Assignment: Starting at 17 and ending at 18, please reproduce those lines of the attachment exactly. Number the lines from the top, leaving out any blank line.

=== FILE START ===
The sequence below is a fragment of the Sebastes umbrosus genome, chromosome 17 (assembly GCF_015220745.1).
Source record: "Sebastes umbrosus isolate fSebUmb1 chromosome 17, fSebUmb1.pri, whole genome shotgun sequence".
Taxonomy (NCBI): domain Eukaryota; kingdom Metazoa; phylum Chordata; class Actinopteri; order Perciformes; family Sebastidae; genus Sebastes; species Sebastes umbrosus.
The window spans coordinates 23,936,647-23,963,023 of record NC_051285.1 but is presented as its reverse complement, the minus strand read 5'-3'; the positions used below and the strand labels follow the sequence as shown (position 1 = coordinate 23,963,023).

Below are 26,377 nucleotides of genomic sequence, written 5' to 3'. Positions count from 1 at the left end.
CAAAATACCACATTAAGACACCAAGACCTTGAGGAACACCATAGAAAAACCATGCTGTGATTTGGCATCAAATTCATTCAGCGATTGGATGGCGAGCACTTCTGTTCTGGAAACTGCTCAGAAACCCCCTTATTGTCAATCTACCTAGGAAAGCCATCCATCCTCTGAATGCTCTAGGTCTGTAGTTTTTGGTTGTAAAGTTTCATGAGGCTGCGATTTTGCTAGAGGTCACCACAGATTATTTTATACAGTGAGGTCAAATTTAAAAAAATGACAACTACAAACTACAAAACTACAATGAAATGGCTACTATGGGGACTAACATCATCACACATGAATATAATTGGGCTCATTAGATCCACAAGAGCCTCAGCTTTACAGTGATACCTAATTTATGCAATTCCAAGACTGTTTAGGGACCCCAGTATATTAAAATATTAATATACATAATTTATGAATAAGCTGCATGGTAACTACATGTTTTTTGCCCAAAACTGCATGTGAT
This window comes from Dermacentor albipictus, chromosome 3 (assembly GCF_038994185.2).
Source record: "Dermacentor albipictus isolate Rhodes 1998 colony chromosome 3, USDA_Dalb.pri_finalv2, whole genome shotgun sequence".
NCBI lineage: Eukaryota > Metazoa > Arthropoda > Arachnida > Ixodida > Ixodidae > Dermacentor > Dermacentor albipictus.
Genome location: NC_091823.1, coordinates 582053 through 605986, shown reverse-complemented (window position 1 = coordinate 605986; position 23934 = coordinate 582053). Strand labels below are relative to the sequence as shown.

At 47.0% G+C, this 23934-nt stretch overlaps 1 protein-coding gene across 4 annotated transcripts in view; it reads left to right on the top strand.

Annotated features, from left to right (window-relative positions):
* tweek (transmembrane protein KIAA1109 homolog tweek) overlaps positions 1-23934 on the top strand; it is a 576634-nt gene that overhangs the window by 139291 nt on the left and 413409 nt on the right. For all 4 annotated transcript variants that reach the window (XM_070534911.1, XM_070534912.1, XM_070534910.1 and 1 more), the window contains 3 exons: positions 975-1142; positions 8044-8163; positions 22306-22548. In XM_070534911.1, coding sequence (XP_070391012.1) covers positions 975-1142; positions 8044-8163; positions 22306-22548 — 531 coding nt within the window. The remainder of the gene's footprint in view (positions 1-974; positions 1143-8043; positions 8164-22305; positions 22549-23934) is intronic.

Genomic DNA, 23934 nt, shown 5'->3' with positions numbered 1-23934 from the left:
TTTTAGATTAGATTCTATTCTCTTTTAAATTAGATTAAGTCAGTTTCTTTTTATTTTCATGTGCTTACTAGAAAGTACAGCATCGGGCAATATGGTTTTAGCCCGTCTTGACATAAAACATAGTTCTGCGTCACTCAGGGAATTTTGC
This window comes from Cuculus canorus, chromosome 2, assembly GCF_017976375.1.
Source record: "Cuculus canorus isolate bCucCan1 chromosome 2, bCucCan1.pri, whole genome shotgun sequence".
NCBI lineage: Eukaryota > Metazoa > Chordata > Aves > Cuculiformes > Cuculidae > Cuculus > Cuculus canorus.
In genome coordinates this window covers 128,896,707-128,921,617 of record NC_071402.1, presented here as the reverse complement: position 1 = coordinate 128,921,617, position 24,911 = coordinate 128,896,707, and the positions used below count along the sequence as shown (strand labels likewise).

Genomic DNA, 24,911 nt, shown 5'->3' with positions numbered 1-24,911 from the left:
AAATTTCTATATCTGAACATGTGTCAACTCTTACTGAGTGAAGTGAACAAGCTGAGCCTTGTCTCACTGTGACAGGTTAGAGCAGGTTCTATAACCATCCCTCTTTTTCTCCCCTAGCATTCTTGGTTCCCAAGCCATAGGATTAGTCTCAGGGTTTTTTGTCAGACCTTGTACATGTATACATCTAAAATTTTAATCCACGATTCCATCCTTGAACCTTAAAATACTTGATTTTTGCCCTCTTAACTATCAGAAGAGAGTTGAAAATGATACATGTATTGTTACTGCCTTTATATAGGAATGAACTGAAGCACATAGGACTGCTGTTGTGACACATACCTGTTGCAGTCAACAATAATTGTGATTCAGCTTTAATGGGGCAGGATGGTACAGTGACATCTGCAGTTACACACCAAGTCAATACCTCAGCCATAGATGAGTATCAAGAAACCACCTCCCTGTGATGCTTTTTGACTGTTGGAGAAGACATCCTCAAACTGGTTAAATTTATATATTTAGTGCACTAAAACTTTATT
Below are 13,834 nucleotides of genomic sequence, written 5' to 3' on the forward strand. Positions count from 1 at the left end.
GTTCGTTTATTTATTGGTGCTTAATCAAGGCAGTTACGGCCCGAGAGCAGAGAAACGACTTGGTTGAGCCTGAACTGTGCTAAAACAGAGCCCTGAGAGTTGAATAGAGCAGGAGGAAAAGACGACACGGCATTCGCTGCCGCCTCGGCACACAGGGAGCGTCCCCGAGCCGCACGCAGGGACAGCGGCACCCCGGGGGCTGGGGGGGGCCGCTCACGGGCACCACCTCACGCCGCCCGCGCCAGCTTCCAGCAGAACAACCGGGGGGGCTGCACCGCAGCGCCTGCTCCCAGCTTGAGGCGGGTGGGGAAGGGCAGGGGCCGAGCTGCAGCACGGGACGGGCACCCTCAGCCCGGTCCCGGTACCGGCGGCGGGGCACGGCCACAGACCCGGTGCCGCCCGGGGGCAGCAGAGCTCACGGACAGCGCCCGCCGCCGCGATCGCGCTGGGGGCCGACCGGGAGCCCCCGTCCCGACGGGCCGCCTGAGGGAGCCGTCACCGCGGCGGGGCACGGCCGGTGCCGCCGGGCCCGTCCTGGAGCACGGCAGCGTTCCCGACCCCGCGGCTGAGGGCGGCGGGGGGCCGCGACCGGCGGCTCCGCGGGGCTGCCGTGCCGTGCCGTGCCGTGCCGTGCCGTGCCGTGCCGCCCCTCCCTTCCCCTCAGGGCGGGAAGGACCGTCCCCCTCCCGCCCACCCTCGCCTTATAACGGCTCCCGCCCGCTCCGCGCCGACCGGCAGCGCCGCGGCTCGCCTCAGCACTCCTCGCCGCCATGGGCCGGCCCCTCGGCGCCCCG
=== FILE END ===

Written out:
Source record: "Cuculus canorus isolate bCucCan1 chromosome 2, bCucCan1.pri, whole genome shotgun sequence".
NCBI lineage: Eukaryota > Metazoa > Chordata > Aves > Cuculiformes > Cuculidae > Cuculus > Cuculus canorus.